Tag Archives: communication and analytical skills theme

Process and content: education needs both

We live in a world where information is being generated at such a rate, and existing knowledge being challenged so readily, that the best education we can give children is to teach them how to learn. They simply cannot memorise content any longer. More important than knowing information is knowing how to look it up and apply it. This is the true skill of the lifelong learner.

This is one of the key tenets of the Shuttleworth Foundation’s view of education for the 21st century, and one with which I wholeheartedly agree. However, this is not a new perspective. The assertions above were made by William Heard Kilpatrick of Teachers College, Columbia University, in 1925. He pushed for a “progressive education” that set aside the teaching of facts and figures for the fostering of critical thinking in learners.

The 1940s video clip below is a wonderful piece of history, providing a summary of progressive education. The contrast of this approach with the existing educational practices of the time is significant. A critic of the new way warns that such revolutionary ideas “caused a softening of the fibre of Greek education 2,500 years ago and played a part in the decadence of Greek civilization.”

While the philosophy of progressive education is something with which I agree, it is also important not to be wholly celebratory about it, as in the video. Education is highly politicised: the pendulum usually swings from extreme to extreme. In the case of South Africa it swung from a highly instructionist model to a post-Apartheid constructivist outcomes-based education.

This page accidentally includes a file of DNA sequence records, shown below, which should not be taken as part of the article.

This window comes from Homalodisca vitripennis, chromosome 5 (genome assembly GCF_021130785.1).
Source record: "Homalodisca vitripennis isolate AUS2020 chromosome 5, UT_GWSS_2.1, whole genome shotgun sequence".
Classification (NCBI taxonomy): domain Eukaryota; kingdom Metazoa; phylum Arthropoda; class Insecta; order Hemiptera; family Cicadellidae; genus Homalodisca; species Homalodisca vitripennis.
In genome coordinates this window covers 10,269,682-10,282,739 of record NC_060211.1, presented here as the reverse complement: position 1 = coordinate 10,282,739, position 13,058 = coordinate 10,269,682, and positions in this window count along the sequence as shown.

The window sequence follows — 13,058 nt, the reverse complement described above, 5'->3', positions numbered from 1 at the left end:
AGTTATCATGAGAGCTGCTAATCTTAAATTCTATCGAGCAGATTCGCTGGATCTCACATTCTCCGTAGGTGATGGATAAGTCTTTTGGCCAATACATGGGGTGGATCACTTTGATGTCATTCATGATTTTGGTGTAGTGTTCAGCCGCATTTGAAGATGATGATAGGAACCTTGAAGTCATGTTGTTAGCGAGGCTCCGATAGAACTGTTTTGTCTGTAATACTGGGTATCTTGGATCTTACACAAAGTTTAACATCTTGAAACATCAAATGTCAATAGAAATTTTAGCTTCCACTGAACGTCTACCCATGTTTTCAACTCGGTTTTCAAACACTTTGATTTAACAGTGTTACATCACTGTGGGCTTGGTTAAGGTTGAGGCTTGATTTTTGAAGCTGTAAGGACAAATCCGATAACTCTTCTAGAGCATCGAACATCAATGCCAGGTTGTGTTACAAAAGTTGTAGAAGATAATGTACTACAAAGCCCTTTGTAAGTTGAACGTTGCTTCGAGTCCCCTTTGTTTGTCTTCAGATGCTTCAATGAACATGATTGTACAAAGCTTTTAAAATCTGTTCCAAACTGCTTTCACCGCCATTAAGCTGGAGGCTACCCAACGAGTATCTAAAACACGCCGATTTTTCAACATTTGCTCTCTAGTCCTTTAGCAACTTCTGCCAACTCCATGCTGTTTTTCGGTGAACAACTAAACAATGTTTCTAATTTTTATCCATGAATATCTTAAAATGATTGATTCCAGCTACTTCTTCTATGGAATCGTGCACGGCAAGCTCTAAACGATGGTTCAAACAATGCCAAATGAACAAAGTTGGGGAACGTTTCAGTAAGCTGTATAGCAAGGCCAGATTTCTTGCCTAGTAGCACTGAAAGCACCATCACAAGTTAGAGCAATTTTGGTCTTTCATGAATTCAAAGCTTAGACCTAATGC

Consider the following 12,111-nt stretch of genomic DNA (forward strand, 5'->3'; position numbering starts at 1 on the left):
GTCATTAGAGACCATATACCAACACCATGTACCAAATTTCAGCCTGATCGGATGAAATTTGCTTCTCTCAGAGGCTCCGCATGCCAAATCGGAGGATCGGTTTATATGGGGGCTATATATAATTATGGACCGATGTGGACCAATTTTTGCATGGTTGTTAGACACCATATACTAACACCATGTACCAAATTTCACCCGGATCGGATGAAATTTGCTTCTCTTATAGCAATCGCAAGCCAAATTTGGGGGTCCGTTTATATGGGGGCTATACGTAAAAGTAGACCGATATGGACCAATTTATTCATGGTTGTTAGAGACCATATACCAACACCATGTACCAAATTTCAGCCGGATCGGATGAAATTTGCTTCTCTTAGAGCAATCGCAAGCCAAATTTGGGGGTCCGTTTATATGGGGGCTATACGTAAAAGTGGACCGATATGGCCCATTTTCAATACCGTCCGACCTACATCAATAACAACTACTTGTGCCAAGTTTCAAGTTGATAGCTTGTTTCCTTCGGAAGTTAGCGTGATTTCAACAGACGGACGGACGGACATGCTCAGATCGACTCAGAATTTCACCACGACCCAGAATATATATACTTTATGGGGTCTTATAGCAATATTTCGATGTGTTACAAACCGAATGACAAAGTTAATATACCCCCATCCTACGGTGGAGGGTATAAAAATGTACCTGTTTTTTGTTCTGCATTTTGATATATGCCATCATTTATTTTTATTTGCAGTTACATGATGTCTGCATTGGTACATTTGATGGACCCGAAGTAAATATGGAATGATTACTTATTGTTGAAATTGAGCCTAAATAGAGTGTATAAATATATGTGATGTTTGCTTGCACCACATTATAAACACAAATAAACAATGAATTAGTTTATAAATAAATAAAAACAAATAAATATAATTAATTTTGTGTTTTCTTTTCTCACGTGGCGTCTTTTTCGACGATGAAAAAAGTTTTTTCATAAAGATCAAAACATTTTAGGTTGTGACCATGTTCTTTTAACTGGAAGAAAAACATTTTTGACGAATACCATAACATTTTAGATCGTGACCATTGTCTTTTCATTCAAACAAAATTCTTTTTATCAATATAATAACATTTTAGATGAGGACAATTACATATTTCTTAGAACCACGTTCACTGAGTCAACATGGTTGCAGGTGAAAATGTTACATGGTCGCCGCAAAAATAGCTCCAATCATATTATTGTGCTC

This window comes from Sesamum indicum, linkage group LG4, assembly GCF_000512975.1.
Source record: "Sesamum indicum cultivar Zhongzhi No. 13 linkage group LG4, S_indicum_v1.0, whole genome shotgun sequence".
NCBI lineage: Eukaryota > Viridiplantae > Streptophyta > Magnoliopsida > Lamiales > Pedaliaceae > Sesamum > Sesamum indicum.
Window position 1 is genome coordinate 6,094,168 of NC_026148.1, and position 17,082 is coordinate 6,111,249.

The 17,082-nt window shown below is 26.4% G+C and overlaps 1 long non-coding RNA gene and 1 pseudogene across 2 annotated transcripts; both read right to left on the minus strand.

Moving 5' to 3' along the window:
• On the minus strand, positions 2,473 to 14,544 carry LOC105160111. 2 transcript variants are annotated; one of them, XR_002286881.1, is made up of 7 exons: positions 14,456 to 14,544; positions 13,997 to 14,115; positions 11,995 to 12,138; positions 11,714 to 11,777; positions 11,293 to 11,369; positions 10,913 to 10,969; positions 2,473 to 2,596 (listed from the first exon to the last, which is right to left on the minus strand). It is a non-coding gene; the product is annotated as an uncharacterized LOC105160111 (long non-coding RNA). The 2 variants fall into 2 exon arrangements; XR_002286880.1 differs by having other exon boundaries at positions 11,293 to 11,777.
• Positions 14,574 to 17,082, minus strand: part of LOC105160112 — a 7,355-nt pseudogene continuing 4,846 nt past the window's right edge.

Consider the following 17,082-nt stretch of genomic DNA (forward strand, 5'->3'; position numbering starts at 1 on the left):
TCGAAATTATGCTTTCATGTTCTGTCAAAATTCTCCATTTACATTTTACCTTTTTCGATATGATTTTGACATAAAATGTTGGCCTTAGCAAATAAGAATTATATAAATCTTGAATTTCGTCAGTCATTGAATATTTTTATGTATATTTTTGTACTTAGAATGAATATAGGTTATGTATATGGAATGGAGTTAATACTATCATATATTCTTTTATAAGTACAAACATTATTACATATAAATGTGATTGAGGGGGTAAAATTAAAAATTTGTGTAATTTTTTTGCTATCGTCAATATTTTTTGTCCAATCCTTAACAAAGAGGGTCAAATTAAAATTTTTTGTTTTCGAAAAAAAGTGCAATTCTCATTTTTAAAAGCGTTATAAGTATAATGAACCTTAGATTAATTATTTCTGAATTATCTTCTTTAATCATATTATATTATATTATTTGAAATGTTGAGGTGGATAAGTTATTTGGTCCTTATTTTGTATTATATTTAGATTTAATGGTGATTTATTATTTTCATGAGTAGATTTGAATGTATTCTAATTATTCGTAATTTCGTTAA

Perhaps the best option lies somewhere in between, drawing on either approach as it is best suited to the content at hand. For example, the instructionist approach is best for learning times tables, whereas the constructivist approach offers an appropriate way to learn fractions, as learners experiment with physical objects (2 sticks out of 4 is the same as 1 stick out of 2).

Ten years ago an essay was written — in a deliberately dramatic tone — that bemoaned the progressive approach and how it left learners all clued up on process, without any content knowledge. The author of Why Johnny’s Teacher Can’t Teach states that Kilpatrick “forged the central educational fallacy of our time: that one can think without having anything to think about.” The essay makes interesting points, but is again wholly celebratory about good old-fashioned instructionist learning. (In a world gone crazy, isn’t it necessary to return to traditional, trusted ways?)